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Climate change and biodiversity

Climate change in the North Sea: oysters in, cod out

The temperature of the North Sea is increasing with climate change. Good news for immigrant species - bad news for cold-loving residents. What else does global warming have in store for marine life of the North Sea?

A stiff wind, beach grass waving amongst the sand dunes and black mussels shimmering in the sand: These are features normally associated with the North Sea coast. But here, too, climate change is in evidence - especially under the surface of the water. The North Sea is warming. And this is drawing in a  lot of new species, which previously kept to warmer regions.

One of these species is the Pacific oyster. The North Sea used to be too cold for it. "Today, it practically dominates the whole Wadden Sea," says marine ecologist Christian Buschbaum.

Stationed on the North Sea island of Sylt for the Alfred Wegener Institute, he monitors organisms that live very near the surface of the Wadden Sea. He explains that to reproduce, the Pacific oyster requires a few weeks where sea temperatures consistently reach at least 18 degrees Celsius (64 degrees Fahrenheit).

And for the past few years, the North Sea easily provided those. According to the German agency for maritime shipping and hydrography (BSH), water temperatures in the North Sea reached an average of 11 degrees Celsius in 2016 - the second-highest temperature since 1969. Only 2014 saw a higher temperature, of 11.4 degrees. 

As a consequence, former mussel beds are steadily turning into oyster reefs. But the oysters are not pushing out the mussels, Buschbaum told DW: "The mussels hide between the oysters, especially in the lower areas - this offers them more protection against predators," he explains.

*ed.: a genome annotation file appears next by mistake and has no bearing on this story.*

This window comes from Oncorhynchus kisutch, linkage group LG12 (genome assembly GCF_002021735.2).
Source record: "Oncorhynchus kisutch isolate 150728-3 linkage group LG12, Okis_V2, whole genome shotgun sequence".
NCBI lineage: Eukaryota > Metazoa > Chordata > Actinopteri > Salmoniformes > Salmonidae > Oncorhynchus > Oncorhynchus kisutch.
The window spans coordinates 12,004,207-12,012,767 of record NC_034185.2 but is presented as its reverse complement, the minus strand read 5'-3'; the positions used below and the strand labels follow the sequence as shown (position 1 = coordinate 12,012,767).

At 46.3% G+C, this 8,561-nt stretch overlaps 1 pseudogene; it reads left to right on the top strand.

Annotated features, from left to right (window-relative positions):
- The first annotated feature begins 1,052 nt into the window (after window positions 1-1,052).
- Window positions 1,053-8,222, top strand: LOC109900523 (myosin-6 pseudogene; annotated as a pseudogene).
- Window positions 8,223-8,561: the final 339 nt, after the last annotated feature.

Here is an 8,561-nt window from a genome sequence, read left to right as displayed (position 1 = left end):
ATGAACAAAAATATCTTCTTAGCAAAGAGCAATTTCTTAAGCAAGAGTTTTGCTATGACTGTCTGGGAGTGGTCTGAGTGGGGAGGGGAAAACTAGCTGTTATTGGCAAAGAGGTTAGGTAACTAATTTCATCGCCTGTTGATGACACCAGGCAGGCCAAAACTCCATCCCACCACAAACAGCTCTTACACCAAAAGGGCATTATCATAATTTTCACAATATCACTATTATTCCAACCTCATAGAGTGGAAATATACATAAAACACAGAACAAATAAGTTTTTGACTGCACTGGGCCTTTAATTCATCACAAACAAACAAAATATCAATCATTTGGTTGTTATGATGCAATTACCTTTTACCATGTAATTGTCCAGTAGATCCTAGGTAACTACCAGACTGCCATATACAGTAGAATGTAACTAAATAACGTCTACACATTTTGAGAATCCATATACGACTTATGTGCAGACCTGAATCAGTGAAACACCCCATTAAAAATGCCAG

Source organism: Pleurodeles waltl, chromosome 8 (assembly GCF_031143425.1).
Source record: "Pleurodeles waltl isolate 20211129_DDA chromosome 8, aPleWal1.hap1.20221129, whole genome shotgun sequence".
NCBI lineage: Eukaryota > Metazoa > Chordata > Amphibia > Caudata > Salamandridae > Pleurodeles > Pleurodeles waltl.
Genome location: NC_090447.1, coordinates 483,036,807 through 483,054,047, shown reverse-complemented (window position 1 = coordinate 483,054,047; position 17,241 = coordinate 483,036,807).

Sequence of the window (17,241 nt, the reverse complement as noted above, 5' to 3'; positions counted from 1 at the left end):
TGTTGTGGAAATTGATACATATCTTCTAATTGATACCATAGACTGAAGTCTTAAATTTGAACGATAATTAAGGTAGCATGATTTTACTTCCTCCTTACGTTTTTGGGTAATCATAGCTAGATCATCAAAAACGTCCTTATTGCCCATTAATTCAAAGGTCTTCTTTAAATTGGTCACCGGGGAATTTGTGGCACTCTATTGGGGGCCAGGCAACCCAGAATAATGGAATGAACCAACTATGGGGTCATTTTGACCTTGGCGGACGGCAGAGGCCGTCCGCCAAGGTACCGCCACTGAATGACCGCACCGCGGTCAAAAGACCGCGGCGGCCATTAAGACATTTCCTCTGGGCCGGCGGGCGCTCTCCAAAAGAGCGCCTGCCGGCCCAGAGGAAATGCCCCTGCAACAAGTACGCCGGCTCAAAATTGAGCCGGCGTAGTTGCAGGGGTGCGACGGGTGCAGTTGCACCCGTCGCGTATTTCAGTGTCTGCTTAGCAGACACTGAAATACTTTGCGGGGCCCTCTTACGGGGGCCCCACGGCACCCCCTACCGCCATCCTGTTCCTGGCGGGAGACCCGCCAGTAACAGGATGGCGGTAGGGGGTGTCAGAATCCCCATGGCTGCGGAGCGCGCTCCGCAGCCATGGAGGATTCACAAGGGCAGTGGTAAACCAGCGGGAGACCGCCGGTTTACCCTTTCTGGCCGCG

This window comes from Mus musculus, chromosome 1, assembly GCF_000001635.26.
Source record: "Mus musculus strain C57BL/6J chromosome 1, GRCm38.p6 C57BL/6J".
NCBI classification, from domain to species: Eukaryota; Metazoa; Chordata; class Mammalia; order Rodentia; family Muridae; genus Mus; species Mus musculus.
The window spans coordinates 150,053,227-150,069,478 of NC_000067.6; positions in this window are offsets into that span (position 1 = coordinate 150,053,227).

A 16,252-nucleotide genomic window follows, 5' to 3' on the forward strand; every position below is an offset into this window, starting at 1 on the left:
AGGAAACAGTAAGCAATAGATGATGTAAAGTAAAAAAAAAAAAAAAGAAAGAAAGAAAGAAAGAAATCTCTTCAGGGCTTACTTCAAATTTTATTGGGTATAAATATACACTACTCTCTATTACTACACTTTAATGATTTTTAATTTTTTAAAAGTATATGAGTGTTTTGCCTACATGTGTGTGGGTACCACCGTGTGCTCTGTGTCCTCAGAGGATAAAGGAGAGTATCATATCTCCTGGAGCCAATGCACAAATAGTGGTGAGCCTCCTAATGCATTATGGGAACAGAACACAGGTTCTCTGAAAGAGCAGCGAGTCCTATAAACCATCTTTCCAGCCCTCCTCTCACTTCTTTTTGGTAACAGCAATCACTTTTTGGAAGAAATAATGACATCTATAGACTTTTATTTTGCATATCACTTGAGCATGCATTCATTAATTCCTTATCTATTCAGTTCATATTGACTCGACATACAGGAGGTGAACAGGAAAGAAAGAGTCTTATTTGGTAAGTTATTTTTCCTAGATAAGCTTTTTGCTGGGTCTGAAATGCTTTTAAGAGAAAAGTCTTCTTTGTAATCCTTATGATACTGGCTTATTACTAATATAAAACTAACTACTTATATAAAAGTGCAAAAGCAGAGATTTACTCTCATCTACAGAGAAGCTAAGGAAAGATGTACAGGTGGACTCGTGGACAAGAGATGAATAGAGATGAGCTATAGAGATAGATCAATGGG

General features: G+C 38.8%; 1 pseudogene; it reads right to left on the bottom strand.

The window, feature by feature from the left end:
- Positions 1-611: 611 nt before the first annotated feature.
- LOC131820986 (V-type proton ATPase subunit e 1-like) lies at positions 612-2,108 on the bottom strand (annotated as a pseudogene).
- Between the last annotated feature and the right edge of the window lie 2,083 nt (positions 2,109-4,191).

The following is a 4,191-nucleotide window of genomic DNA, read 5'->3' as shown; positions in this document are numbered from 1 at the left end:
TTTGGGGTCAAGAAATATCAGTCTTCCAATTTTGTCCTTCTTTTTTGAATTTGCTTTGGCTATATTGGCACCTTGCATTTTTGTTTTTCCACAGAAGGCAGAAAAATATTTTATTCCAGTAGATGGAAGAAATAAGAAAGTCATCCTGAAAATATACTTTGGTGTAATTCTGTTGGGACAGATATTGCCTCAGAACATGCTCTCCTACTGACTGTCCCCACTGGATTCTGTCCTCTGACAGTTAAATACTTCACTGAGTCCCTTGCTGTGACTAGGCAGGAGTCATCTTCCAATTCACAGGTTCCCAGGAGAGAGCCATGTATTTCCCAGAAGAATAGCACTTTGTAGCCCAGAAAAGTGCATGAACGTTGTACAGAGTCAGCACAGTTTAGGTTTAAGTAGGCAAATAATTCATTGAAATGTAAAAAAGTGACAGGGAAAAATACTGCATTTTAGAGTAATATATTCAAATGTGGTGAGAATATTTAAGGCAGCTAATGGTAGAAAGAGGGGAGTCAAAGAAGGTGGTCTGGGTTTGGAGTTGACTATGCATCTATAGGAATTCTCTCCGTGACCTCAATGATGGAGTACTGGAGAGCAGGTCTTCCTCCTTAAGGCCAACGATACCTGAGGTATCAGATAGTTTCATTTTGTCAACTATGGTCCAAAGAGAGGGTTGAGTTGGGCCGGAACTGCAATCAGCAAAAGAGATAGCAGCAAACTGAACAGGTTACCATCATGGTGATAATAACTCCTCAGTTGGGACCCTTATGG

Of course some competition for food is to be expected, though this is not overly dramatic for the survival of either species. 

Miesmuschel - Mytilus trossulus (Imago/Bluegreen Pictures)

Mussels galore - good neighbors for the oysters

'Ecological Sleepers'

Sardines and anchovies are also increasingly taking to the North Sea. As early as in the 1970s and 1980s, they could be found there sporadically. Since then, the sardine has integrated itself exceedingly well here, and  young anchovy populations are also drawn northward ever more frequently. 

"Ecological sleepers" is the term marine ecologist Buschbaum gives to these creatures, because they "wake up" when temperatures rise in the North Sea, causing conditions where they can reproduce better.

"Long frost seasons used to keep populations of many such warmth-loving, invasive species small," he says. But over the course of the last few decades, such periods of intense frost have decreased tremendously. This has improved conditions for some species.

This is also true for the australiasian barnacle, introduced in the 1950s; and the common slipper shell, introduced in the 1930s. Harsh winters have regularly caused their populations to collapse.

This has now changed, and they are visibly on the increase. "It cannot be ruled out that more 'ecological sleepers' exist," Buschmann told DW. Which these are and when they will reveal themselves depends on how the temperatures in the North Sea develop.

The warmer it gets, the higher the possibility that new species will appear.

Australische Seepocke, Neuseelaendische Seepocke, Australseepocke, Austral-Seepocke, Elminius modestus, Modest barnacle (picture alliance/dpa/blickwinkel/F. Hecker)

The common slipper shell also feels comfortable in the North Sea

Disadvantaged cod

But not every inhabitant of the North Sea is finding the increase in temperature to its liking.

Cod, for example, is feeling pressure from two sides. On the one hand, it is fished excessively; on the other hand, the North Sea is becoming too warm for this fish species, which prefers cold water.

"Cod is definitely being negatively affected by the warming of the North Sea," says scientist Anne Sell. She has been doing research for the Thünen-Institute since 2005, and has repeatedly monitored the North Sea on scientific research vessels for several weeks during summer and winter.

The North Sea is the southern border for the cod range. Increasing ocean temperatures can also have advantages: The Barents Sea, which borders on the Arctic Ocean, is also warming. This means habitat for cod will expand northward. 

New predators

So what will it mean for the North Sea, if temperatures continue to increase and normally resident species have to share their habitat with new ones? "There will be changes in relationships between the species," says Buschmann.

This could, for example, affect predation. Mussels were always high on the menu for birds and crabs. But mussels are now better protected - thanks to the oysters.

Buschmann and other researchers have observed that fewer mussels are being eaten. "The birds and crabs will adapt," says Buschbaum - how is not clear yet.

"You can be sure there will be changes, though."

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